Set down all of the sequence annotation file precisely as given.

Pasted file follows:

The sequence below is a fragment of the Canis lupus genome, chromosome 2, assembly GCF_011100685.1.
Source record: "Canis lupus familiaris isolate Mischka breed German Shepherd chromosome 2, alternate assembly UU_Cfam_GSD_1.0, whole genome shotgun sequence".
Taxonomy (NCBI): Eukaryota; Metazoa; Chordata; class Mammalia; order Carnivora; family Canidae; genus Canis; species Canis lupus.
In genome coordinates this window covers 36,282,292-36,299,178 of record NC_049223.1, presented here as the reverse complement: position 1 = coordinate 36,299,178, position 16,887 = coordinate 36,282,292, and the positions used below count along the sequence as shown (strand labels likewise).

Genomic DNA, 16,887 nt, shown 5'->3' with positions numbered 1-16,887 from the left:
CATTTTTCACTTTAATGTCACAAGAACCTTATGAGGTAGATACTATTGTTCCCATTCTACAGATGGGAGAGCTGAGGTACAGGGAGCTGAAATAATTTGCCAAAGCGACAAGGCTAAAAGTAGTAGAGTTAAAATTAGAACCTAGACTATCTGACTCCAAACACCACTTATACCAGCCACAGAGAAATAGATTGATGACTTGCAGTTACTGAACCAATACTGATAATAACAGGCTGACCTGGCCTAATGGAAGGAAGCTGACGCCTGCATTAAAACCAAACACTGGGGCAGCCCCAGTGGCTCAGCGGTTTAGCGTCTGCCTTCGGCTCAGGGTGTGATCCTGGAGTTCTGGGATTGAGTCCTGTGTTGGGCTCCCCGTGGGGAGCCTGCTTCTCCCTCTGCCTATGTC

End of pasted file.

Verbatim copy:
The sequence below is a fragment of the Canis lupus genome, chromosome 2, assembly GCF_011100685.1.
Source record: "Canis lupus familiaris isolate Mischka breed German Shepherd chromosome 2, alternate assembly UU_Cfam_GSD_1.0, whole genome shotgun sequence".
Taxonomy (NCBI): Eukaryota; Metazoa; Chordata; class Mammalia; order Carnivora; family Canidae; genus Canis; species Canis lupus.
In genome coordinates this window covers 36,282,292-36,299,178 of record NC_049223.1, presented here as the reverse complement: position 1 = coordinate 36,299,178, position 16,887 = coordinate 36,282,292, and the positions used below count along the sequence as shown (strand labels likewise).

Genomic DNA, 16,887 nt, shown 5'->3' with positions numbered 1-16,887 from the left:
CATTTTTCACTTTAATGTCACAAGAACCTTATGAGGTAGATACTATTGTTCCCATTCTACAGATGGGAGAGCTGAGGTACAGGGAGCTGAAATAATTTGCCAAAGCGACAAGGCTAAAAGTAGTAGAGTTAAAATTAGAACCTAGACTATCTGACTCCAAACACCACTTATACCAGCCACAGAGAAATAGATTGATGACTTGCAGTTACTGAACCAATACTGATAATAACAGGCTGACCTGGCCTAATGGAAGGAAGCTGACGCCTGCATTAAAACCAAACACTGGGGCAGCCCCAGTGGCTCAGCGGTTTAGCGTCTGCCTTCGGCTCAGGGTGTGATCCTGGAGTTCTGGGATTGAGTCCTGTGTTGGGCTCCCCGTGGGGAGCCTGCTTCTCCCTCTGCCTATGTC